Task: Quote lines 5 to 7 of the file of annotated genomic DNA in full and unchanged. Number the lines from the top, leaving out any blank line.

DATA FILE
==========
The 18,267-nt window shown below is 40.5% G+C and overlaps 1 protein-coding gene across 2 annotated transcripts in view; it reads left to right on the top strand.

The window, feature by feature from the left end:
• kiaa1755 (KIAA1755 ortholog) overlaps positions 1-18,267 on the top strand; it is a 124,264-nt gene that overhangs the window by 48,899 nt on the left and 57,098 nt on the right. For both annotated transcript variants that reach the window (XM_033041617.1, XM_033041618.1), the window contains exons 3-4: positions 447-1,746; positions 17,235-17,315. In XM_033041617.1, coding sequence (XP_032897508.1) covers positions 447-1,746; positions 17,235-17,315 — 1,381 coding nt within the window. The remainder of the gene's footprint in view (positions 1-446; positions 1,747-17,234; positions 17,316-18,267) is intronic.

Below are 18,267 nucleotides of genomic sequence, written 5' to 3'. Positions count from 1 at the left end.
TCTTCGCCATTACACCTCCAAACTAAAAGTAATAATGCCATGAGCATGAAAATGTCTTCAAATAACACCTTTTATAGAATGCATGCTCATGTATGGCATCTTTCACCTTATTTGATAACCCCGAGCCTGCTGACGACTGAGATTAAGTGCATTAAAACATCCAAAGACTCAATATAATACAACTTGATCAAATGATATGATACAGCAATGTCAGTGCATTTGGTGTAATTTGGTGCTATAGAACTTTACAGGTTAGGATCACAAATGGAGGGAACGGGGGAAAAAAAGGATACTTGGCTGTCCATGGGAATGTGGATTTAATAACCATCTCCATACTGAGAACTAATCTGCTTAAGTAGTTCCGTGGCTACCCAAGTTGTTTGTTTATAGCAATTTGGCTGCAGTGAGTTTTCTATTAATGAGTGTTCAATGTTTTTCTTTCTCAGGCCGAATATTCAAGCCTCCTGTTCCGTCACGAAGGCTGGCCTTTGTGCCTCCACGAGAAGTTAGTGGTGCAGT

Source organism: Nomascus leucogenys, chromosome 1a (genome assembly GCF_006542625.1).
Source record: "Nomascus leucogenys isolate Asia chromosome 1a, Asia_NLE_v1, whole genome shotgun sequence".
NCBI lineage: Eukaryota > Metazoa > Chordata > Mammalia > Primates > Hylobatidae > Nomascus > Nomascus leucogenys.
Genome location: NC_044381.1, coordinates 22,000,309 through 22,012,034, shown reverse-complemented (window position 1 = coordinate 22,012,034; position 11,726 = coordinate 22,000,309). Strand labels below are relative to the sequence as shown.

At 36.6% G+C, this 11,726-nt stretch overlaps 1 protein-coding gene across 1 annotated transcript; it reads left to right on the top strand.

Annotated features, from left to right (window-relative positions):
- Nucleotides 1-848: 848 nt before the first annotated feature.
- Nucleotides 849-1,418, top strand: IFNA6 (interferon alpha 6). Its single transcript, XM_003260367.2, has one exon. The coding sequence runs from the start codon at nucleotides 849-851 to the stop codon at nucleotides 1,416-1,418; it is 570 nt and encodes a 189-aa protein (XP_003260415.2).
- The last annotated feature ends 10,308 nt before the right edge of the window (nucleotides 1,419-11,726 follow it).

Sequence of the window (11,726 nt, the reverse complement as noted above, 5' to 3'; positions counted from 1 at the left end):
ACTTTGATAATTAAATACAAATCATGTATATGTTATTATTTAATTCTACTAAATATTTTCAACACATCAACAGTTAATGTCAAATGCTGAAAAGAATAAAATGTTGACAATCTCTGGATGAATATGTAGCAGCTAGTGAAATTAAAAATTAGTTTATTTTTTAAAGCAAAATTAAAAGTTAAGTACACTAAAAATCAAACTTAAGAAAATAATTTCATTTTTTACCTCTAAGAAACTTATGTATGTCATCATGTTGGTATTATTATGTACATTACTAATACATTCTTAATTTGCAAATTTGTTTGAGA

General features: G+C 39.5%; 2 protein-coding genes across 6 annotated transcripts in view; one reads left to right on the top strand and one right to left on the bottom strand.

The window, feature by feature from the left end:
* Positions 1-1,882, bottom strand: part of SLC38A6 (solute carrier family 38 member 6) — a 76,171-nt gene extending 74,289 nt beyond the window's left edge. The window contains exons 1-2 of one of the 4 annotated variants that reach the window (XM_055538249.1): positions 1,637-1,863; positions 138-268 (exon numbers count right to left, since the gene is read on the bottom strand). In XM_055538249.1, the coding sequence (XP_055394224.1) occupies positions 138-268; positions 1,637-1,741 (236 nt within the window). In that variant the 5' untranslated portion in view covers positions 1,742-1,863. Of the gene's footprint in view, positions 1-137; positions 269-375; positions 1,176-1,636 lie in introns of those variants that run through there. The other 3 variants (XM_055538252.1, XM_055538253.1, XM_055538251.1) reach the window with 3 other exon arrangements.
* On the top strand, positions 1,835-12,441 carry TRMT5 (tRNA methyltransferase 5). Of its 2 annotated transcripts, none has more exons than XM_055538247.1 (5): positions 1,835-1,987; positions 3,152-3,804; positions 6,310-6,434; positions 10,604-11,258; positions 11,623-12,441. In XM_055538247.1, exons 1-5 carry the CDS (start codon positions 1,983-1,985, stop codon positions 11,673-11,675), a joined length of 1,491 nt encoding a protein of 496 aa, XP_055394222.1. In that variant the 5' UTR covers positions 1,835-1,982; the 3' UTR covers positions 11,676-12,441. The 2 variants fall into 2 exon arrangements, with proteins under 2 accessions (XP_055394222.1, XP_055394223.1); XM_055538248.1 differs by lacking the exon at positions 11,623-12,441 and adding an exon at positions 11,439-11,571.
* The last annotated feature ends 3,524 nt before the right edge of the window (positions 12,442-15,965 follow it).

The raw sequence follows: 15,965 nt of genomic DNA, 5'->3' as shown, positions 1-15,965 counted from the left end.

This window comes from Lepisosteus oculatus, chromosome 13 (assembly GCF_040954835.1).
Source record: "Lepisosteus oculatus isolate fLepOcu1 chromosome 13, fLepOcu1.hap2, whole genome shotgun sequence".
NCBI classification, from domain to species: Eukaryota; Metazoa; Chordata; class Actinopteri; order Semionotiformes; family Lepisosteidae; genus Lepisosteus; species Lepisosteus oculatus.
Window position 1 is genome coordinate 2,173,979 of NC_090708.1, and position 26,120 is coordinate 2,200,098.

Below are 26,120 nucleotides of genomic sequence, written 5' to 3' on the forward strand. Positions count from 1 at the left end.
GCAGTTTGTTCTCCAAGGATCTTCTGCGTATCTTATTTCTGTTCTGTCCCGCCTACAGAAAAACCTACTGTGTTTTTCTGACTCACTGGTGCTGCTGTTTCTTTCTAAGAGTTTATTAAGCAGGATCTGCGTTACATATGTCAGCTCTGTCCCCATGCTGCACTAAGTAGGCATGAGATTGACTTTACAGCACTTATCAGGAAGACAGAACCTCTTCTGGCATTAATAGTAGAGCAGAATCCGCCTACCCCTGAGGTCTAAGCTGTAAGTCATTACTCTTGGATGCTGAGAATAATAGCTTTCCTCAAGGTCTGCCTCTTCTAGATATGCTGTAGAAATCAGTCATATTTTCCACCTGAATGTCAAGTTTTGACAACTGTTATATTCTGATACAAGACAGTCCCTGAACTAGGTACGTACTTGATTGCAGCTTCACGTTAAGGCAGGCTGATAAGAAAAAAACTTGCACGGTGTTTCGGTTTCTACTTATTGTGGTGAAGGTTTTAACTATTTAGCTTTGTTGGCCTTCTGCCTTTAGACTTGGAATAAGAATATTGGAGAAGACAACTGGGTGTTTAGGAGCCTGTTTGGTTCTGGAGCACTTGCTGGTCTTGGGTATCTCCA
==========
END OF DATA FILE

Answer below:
TCTTCGCCATTACACCTCCAAACTAAAAGTAATAATGCCATGAGCATGAAAATGTCTTCAAATAACACCTTTTATAGAATGCATGCTCATGTATGGCATCTTTCACCTTATTTGATAACCCCGAGCCTGCTGACGACTGAGATTAAGTGCATTAAAACATCCAAAGACTCAATATAATACAACTTGATCAAATGATATGATACAGCAATGTCAGTGCATTTGGTGTAATTTGGTGCTATAGAACTTTACAGGTTAGGATCACAAATGGAGGGAACGGGGGAAAAAAAGGATACTTGGCTGTCCATGGGAATGTGGATTTAATAACCATCTCCATACTGAGAACTAATCTGCTTAAGTAGTTCCGTGGCTACCCAAGTTGTTTGTTTATAGCAATTTGGCTGCAGTGAGTTTTCTATTAATGAGTGTTCAATGTTTTTCTTTCTCAGGCCGAATATTCAAGCCTCCTGTTCCGTCACGAAGGCTGGCCTTTGTGCCTCCACGAGAAGTTAGTGGTGCAGT

Source organism: Nomascus leucogenys, chromosome 1a (genome assembly GCF_006542625.1).
Source record: "Nomascus leucogenys isolate Asia chromosome 1a, Asia_NLE_v1, whole genome shotgun sequence".